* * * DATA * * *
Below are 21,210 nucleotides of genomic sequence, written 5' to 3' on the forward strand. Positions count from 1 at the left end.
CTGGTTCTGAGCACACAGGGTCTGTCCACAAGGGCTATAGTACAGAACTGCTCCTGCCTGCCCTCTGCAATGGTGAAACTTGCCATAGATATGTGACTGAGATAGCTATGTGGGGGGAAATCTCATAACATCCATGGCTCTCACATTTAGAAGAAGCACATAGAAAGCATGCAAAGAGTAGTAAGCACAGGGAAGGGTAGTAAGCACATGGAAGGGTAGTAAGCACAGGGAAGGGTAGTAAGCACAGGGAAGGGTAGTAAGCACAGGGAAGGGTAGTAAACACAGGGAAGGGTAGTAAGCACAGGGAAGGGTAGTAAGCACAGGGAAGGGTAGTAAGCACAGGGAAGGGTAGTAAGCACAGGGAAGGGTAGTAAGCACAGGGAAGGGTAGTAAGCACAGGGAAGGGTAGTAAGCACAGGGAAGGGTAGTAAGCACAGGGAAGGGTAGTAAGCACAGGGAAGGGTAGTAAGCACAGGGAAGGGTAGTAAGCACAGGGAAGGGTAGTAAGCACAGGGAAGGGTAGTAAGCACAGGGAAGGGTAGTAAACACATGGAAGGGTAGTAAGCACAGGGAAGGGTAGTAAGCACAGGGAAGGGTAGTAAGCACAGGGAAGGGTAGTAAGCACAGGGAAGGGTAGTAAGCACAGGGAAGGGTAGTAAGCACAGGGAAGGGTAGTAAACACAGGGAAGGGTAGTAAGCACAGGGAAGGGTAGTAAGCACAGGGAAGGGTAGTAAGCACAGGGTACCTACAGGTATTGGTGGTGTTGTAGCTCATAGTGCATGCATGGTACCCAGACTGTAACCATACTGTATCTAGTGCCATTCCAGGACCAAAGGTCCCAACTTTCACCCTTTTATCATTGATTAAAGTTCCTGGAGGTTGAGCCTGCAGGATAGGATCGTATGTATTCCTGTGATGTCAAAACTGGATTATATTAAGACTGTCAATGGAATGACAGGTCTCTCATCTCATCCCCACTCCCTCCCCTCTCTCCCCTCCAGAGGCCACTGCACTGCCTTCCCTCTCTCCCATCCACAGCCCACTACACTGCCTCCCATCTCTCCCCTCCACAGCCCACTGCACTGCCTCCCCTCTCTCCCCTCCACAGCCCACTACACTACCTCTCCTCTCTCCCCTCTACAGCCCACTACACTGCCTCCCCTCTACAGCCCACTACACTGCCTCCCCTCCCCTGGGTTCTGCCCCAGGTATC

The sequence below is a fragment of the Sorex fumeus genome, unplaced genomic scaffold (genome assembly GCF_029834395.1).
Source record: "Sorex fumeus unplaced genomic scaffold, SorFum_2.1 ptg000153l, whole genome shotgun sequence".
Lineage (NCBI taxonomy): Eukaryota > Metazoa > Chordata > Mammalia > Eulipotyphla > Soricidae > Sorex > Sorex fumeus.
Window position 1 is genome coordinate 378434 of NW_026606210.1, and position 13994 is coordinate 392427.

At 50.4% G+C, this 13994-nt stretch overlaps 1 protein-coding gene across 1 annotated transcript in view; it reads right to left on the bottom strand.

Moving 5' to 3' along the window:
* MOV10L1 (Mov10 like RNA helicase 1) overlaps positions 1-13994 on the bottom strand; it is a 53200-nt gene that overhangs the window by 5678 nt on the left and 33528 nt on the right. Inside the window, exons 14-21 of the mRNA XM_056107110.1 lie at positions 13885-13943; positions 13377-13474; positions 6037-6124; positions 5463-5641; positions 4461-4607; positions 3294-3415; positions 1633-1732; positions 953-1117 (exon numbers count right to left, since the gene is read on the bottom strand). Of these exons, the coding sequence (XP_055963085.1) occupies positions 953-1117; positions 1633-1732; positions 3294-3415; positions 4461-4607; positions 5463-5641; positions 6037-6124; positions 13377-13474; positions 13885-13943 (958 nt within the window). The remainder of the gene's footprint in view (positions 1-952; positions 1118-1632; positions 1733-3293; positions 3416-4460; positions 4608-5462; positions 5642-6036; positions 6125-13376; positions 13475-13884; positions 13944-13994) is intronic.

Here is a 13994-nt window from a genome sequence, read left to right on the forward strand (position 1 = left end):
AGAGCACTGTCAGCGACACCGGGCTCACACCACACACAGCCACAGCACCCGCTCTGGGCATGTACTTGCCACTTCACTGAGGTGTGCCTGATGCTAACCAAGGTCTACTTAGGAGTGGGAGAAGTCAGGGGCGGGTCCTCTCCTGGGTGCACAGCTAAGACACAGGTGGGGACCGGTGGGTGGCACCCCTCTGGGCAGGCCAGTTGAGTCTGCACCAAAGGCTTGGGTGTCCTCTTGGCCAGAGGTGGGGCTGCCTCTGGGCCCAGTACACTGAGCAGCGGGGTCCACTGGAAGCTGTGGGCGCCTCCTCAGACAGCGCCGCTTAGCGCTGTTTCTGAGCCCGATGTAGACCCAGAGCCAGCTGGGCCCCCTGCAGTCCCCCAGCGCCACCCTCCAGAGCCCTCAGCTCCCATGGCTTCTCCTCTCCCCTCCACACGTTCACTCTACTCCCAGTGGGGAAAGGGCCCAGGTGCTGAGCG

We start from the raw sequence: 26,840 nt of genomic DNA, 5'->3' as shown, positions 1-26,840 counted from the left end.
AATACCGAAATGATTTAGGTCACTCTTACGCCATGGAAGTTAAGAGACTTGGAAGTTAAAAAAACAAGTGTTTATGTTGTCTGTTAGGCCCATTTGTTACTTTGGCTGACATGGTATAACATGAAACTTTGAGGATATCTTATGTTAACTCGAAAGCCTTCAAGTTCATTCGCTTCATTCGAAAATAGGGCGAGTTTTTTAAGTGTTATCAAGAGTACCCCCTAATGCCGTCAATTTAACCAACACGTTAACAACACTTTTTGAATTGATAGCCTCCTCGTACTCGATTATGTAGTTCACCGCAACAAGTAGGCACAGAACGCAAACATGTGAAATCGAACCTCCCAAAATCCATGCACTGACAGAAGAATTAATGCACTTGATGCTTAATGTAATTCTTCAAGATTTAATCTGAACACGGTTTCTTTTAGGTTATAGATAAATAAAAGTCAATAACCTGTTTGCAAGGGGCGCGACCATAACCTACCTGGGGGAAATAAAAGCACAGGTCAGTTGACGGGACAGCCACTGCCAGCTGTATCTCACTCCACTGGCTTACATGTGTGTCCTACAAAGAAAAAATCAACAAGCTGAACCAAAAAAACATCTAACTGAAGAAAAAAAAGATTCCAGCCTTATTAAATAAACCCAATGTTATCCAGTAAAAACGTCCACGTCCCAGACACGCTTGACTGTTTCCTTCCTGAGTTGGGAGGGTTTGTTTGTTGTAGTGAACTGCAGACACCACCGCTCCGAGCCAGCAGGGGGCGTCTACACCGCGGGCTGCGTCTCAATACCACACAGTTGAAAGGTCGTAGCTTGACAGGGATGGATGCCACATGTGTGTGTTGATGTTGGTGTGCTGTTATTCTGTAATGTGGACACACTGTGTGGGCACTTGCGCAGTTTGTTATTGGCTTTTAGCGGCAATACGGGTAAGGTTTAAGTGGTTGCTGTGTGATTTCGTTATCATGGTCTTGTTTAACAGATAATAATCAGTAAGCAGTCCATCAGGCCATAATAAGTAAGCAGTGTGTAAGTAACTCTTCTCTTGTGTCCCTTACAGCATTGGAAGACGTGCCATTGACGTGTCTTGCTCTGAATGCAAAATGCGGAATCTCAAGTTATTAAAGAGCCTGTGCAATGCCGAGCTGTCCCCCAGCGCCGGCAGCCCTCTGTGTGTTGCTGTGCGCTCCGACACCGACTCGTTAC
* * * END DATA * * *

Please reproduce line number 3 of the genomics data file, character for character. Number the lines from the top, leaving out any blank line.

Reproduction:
The sequence below is a fragment of the Sorex fumeus genome, unplaced genomic scaffold (genome assembly GCF_029834395.1).